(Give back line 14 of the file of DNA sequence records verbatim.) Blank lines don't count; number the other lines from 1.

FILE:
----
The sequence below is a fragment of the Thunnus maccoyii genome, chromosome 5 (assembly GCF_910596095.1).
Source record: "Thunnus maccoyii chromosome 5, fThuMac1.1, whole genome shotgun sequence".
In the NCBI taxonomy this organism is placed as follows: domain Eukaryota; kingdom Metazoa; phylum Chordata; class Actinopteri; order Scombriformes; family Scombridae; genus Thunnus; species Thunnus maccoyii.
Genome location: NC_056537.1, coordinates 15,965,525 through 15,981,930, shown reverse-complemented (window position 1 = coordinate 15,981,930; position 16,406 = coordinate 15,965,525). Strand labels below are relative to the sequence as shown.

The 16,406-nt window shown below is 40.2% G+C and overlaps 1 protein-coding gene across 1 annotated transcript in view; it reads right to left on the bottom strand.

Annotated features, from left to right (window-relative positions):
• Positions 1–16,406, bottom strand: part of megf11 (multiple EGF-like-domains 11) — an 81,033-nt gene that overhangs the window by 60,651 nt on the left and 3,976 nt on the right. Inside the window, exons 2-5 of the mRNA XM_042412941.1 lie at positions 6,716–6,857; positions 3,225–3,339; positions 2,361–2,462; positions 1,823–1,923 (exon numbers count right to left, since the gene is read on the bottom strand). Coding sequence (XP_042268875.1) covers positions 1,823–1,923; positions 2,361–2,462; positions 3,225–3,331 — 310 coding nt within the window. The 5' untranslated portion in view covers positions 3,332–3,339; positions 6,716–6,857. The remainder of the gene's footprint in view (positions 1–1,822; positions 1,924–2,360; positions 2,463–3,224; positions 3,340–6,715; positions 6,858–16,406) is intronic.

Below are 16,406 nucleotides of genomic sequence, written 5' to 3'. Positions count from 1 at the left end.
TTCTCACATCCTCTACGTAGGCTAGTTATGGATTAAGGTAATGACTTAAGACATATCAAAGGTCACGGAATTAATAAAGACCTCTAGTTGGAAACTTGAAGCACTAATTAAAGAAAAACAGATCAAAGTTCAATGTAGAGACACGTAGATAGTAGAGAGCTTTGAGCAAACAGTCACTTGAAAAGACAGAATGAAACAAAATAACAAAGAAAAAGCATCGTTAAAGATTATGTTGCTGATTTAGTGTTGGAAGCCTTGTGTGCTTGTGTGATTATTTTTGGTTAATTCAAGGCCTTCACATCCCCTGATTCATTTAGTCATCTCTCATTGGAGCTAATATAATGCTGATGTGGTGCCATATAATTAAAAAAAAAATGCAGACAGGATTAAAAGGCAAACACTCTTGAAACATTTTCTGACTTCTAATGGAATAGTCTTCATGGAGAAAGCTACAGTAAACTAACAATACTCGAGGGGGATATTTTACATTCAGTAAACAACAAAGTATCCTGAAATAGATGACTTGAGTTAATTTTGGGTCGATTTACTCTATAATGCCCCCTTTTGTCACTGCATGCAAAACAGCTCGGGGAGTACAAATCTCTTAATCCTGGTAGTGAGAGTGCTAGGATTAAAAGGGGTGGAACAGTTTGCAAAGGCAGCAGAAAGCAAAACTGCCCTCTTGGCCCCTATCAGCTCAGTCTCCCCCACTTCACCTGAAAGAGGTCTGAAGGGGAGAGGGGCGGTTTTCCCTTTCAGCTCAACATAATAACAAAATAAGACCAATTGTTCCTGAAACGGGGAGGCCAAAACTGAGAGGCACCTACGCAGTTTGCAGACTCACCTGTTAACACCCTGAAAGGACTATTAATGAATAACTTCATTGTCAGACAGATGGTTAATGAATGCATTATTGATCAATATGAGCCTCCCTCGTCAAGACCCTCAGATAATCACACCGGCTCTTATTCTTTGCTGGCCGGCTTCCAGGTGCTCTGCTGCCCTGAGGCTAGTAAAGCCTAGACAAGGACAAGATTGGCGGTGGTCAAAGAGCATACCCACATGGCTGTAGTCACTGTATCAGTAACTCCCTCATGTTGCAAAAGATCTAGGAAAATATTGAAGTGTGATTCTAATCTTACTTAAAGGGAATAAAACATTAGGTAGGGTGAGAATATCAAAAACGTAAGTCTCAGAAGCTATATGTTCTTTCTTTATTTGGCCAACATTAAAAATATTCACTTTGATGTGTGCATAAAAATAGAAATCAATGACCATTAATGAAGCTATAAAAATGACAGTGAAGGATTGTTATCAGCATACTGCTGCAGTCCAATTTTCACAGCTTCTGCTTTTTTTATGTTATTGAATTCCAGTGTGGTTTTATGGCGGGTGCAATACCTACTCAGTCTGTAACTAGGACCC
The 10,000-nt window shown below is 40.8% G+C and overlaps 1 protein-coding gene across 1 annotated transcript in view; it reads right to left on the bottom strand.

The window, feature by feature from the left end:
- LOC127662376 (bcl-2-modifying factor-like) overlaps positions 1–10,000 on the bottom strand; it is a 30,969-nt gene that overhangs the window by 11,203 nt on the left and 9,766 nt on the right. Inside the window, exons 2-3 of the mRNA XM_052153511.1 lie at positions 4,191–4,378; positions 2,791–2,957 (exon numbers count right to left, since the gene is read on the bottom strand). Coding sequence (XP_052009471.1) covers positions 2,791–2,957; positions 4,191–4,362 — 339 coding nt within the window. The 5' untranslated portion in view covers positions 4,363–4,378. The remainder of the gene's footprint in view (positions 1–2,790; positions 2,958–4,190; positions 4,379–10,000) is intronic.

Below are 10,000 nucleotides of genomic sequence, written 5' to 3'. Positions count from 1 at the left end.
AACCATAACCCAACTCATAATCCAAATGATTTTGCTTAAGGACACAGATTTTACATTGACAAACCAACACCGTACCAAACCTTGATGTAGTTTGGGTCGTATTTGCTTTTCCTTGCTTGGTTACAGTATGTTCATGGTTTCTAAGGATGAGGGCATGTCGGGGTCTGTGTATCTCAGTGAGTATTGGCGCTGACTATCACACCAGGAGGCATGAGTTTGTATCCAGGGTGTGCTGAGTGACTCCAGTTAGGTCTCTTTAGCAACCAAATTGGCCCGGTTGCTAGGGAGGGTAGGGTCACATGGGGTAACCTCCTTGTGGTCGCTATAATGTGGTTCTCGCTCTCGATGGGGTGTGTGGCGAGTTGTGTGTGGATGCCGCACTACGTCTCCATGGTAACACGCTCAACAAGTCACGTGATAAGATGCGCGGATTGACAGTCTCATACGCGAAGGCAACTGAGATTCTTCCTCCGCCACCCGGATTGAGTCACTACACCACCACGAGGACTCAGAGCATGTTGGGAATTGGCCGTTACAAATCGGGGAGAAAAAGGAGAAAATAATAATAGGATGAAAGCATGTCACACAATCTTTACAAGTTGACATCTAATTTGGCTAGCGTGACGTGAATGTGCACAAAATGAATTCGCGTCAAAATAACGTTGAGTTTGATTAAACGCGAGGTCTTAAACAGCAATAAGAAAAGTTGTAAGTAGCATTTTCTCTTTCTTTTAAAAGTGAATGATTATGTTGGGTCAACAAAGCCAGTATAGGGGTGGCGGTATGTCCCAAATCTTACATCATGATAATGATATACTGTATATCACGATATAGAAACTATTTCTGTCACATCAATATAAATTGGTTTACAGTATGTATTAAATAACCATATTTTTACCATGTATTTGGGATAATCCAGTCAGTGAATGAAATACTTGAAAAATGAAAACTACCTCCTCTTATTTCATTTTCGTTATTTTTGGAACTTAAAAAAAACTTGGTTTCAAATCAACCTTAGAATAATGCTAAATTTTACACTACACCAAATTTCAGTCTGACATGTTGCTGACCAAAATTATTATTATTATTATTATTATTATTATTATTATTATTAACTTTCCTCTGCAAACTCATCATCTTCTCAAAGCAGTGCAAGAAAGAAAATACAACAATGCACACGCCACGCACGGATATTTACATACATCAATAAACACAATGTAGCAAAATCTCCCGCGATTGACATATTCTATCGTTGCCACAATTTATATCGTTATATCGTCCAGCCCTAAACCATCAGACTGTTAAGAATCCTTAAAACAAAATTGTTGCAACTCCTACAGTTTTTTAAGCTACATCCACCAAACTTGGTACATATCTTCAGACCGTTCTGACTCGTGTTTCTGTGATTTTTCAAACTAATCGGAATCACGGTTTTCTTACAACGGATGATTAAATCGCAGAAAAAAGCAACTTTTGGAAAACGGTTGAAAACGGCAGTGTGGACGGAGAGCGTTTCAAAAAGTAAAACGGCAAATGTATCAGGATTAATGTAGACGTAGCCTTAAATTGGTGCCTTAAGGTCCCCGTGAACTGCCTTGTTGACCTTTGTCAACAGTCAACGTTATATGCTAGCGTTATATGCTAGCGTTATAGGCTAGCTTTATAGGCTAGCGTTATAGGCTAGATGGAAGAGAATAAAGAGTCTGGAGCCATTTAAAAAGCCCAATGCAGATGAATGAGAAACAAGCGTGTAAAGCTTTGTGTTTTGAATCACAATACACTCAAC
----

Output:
AACCATAACCCAACTCATAATCCAAATGATTTTGCTTAAGGACACAGATTTTACATTGACAAACCAACACCGTACCAAACCTTGATGTAGTTTGGGTCGTATTTGCTTTTCCTTGCTTGGTTACAGTATGTTCATGGTTTCTAAGGATGAGGGCATGTCGGGGTCTGTGTATCTCAGTGAGTATTGGCGCTGACTATCACACCAGGAGGCATGAGTTTGTATCCAGGGTGTGCTGAGTGACTCCAGTTAGGTCTCTTTAGCAACCAAATTGGCCCGGTTGCTAGGGAGGGTAGGGTCACATGGGGTAACCTCCTTGTGGTCGCTATAATGTGGTTCTCGCTCTCGATGGGGTGTGTGGCGAGTTGTGTGTGGATGCCGCACTACGTCTCCATGGTAACACGCTCAACAAGTCACGTGATAAGATGCGCGGATTGACAGTCTCATACGCGAAGGCAACTGAGATTCTTCCTCCGCCACCCGGATTGAGTCACTACACCACCACGAGGACTCAGAGCATGTTGGGAATTGGCCGTTACAAATCGGGGAGAAAAAGGAGAAAATAATAATAGGATGAAAGCATGTCACACAATCTTTACAAGTTGACATCTAATTTGGCTAGCGTGACGTGAATGTGCACAAAATGAATTCGCGTCAAAATAACGTTGAGTTTGATTAAACGCGAGGTCTTAAACAGCAATAAGAAAAGTTGTAAGTAGCATTTTCTCTTTCTTTTAAAAGTGAATGATTATGTTGGGTCAACAAAGCCAGTATAGGGGTGGCGGTATGTCCCAAATCTTACATCATGATAATGATATACTGTATATCACGATATAGAAACTATTTCTGTCACATCAATATAAATTGGTTTACAGTATGTATTAAATAACCATATTTTTACCATGTATTTGGGATAATCCAGTCAGTGAATGAAATACTTGAAAAATGAAAACTACCTCCTCTTATTTCATTTTCGTTATTTTTGGAACTTAAAAAAAACTTGGTTTCAAATCAACCTTAGAATAATGCTAAATTTTACACTACACCAAATTTCAGTCTGACATGTTGCTGACCAAAATTATTATTATTATTATTATTATTATTATTATTATTATTAACTTTCCTCTGCAAACTCATCATCTTCTCAAAGCAGTGCAAGAAAGAAAATACAACAATGCACACGCCACGCACGGATATTTACATACATCAATAAACACAATGTAGCAAAATCTCCCGCGATTGACATATTCTATCGTTGCCACAATTTATATCGTTATATCGTCCAGCCCTAAACCATCAGACTGTTAAGAATCCTTAAAACAAAATTGTTGCAACTCCTACAGTTTTTTAAGCTACATCCACCAAACTTGGTACATATCTTCAGACCGTTCTGACTCGTGTTTCTGTGATTTTTCAAACTAATCGGAATCACGGTTTTCTTACAACGGATGATTAAATCGCAGAAAAAAGCAACTTTTGGAAAACGGTTGAAAACGGCAGTGTGGACGGAGAGCGTTTCAAAAAGTAAAACGGCAAATGTATCAGGATTAATGTAGACGTAGCCTTAAATTGGTGCCTTAAGGTCCCCGTGAACTGCCTTGTTGACCTTTGTCAACAGTCAACGTTATATGCTAGCGTTATATGCTAGCGTTATAGGCTAGCTTTATAGGCTAGCGTTATAGGCTAGATGGAAGAGAATAAAGAGTCTGGAGCCATTTAAAAAGCCCAATGCAGATGAATGAGAAACAAGCGTGTAAAGCTTTGTGTTTTGAATCACAATACACTCAAC